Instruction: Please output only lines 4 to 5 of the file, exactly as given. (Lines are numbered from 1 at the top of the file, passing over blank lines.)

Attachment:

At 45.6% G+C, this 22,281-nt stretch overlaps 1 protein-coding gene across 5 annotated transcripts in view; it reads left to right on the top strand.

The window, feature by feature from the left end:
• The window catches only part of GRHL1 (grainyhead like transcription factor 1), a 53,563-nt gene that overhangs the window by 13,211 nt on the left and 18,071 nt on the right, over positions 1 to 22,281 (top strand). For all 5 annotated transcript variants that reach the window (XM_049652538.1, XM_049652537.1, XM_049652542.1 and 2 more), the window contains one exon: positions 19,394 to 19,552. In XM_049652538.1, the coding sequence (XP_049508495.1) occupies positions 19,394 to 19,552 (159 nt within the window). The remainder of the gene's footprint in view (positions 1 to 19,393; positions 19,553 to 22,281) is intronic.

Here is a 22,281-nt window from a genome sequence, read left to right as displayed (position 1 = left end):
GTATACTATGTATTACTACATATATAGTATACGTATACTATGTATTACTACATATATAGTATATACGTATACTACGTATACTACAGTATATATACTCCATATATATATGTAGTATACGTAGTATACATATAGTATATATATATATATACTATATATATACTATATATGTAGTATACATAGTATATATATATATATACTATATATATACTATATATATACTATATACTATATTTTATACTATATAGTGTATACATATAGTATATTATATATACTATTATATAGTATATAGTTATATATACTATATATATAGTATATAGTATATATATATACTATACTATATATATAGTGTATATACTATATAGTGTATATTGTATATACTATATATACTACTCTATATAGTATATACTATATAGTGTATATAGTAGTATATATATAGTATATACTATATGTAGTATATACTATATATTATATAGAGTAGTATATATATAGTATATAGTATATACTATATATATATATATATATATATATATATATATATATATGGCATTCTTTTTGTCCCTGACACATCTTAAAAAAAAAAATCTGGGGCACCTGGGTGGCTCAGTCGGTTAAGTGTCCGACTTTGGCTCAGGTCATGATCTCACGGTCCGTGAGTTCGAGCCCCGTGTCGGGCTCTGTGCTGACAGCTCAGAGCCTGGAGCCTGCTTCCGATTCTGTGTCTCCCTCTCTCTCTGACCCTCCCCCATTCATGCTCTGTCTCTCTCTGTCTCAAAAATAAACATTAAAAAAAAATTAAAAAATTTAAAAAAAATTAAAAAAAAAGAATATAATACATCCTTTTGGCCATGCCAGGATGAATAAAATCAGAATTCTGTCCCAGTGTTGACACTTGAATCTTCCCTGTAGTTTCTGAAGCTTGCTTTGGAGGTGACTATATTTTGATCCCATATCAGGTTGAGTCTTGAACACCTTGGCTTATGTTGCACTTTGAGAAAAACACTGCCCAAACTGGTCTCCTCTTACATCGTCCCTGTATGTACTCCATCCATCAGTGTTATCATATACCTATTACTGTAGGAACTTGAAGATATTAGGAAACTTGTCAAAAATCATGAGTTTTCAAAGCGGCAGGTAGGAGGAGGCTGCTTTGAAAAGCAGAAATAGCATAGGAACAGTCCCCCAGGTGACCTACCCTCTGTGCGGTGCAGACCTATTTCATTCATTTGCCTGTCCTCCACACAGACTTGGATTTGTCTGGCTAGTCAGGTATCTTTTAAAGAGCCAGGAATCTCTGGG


Here is a 22,281-nt window from a genome sequence, read left to right as displayed (position 1 = left end):
GTATACTATGTATTACTACATATATAGTATACGTATACTATGTATTACTACATATATAGTATATACGTATACTACGTATACTACAGTATATATACTCCATATATATATGTAGTATACGTAGTATACATATAGTATATATATATATATACTATATATATACTATATATGTAGTATACATAGTATATATATATATATACTATATATATACTATATATATACTATATACTATATTTTATACTATATAGTGTATACATATAGTATATTATATATACTATTATATAGTATATAGTTATATATACTATATATATAGTATATAGTATATATATATACTATACTATATATATAGTGTATATACTATATAGTGTATATTGTATATACTATATATACTACTCTATATAGTATATACTATATAGTGTATATAGTAGTATATATATAGTATATACTATATGTAGTATATACTATATATTATATAGAGTAGTATATATATAGTATATAGTATATACTATATATATATATATATATATATATATATATATATATATGGCATTCTTTTTGTCCCTGACACATCTTAAAAAAAAAAATCTGGGGCACCTGGGTGGCTCAGTCGGTTAAGTGTCCGACTTTGGCTCAGGTCATGATCTCACGGTCCGTGAGTTCGAGCCCCGTGTCGGGCTCTGTGCTGACAGCTCAGAGCCTGGAGCCTGCTTCCGATTCTGTGTCTCCCTCTCTCTCTGACCCTCCCCCATTCATGCTCTGTCTCTCTCTGTCTCAAAAATAAACATTAAAAAAAAATTAAAAAATTTAAAAAAAATTAAAAAAAAAGAATATAATACATCCTTTTGGCCATGCCAGGATGAATAAAATCAGAATTCTGTCCCAGTGTTGACACTTGAATCTTCCCTGTAGTTTCTGAAGCTTGCTTTGGAGGTGACTATATTTTGATCCCATATCAGGTTGAGTCTTGAACACCTTGGCTTATGTTGCACTTTGAGAAAAACACTGCCCAAACTGGTCTCCTCTTACATCGTCCCTGTATGTACTCCATCCATCAGTGTTATCATATACCTATTACTGTAGGAACTTGAAGATATTAGGAAACTTGTCAAAAATCATGAGTTTTCAAAGCGGCAGGTAGGAGGAGGCTGCTTTGAAAAGCAGAAATAGCATAGGAACAGTCCCCCAGGTGACCTACCCTCTGTGCGGTGCAGACCTATTTCATTCATTTGCCTGTCCTCCACACAGACTTGGATTTGTCTGGCTAGTCAGGTATCTTTTAAAGAGCCAGGAATCTCTGGG